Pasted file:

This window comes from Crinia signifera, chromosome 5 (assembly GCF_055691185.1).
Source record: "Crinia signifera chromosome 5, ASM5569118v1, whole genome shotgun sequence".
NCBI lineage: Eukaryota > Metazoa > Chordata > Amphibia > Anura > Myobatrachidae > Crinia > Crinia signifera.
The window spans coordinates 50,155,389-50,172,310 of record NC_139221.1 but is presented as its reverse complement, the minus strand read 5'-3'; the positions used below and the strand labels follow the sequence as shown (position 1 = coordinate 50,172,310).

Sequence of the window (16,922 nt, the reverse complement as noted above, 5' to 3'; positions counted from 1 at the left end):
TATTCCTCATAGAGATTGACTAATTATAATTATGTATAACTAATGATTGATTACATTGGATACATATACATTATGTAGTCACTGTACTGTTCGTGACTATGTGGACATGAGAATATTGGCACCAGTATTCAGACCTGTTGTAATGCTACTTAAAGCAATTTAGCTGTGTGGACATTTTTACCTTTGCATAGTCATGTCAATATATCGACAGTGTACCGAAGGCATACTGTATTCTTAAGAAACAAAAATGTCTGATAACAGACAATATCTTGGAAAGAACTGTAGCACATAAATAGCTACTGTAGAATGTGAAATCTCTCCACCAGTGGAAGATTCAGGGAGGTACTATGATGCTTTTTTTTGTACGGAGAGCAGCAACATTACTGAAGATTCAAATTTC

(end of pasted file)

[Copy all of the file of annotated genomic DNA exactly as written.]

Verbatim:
This window comes from Crinia signifera, chromosome 5 (assembly GCF_055691185.1).
Source record: "Crinia signifera chromosome 5, ASM5569118v1, whole genome shotgun sequence".
NCBI lineage: Eukaryota > Metazoa > Chordata > Amphibia > Anura > Myobatrachidae > Crinia > Crinia signifera.
The window spans coordinates 50,155,389-50,172,310 of record NC_139221.1 but is presented as its reverse complement, the minus strand read 5'-3'; the positions used below and the strand labels follow the sequence as shown (position 1 = coordinate 50,172,310).

Sequence of the window (16,922 nt, the reverse complement as noted above, 5' to 3'; positions counted from 1 at the left end):
TATTCCTCATAGAGATTGACTAATTATAATTATGTATAACTAATGATTGATTACATTGGATACATATACATTATGTAGTCACTGTACTGTTCGTGACTATGTGGACATGAGAATATTGGCACCAGTATTCAGACCTGTTGTAATGCTACTTAAAGCAATTTAGCTGTGTGGACATTTTTACCTTTGCATAGTCATGTCAATATATCGACAGTGTACCGAAGGCATACTGTATTCTTAAGAAACAAAAATGTCTGATAACAGACAATATCTTGGAAAGAACTGTAGCACATAAATAGCTACTGTAGAATGTGAAATCTCTCCACCAGTGGAAGATTCAGGGAGGTACTATGATGCTTTTTTTTGTACGGAGAGCAGCAACATTACTGAAGATTCAAATTTC